The BKU demanded an immediate withdrawal of all the three anti-farmer Bills, which have since been signed into law by the President of India. They also asked for legislation to be brought in to secure the minimum support price (MSP) of all crops, including fruits and vegetables. Any crop purchased at less than the MSP must be included in the category of punishable crimes, it said.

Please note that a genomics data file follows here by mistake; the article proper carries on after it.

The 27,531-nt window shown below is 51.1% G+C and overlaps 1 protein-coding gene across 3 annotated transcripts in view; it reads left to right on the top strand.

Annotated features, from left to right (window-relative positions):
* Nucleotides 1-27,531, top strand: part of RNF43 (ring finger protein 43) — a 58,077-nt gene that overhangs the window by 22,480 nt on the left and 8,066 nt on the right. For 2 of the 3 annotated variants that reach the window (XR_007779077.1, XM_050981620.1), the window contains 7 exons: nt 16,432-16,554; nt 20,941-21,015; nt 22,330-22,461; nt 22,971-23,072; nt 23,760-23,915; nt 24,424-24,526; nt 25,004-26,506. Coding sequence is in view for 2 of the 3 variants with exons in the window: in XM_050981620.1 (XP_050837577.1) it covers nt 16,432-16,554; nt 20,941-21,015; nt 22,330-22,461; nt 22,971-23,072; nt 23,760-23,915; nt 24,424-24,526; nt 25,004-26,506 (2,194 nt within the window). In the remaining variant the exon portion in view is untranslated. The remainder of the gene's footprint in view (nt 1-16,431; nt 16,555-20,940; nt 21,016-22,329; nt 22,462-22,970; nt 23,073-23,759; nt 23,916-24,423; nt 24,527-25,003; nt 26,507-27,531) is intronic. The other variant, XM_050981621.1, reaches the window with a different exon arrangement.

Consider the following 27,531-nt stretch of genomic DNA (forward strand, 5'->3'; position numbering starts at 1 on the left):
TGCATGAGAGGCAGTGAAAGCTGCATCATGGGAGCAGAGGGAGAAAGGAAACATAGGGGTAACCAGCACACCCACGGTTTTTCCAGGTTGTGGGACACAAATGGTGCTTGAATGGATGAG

“The government is presenting these Bills as a big step towards agricultural reforms in the guise of creating ‘One Nation, One Market’. The BKU considers these Bills as bringing in company rule in the agricultural sector…. Farmers are living in fear that these laws will make them captive of companies and corporations. Marketing, storage, and import-export, when brought out of the legal purview, can never be in the interests of farmers. Farmers are already suffering under the World Trade Organization [WTO]-rigged regime. Agricultural reforms such as the enactment of MSP legislation can stop excessive exploitation of farmers by middlemen and companies and this step will also increase farmers’ income,” the BKU said.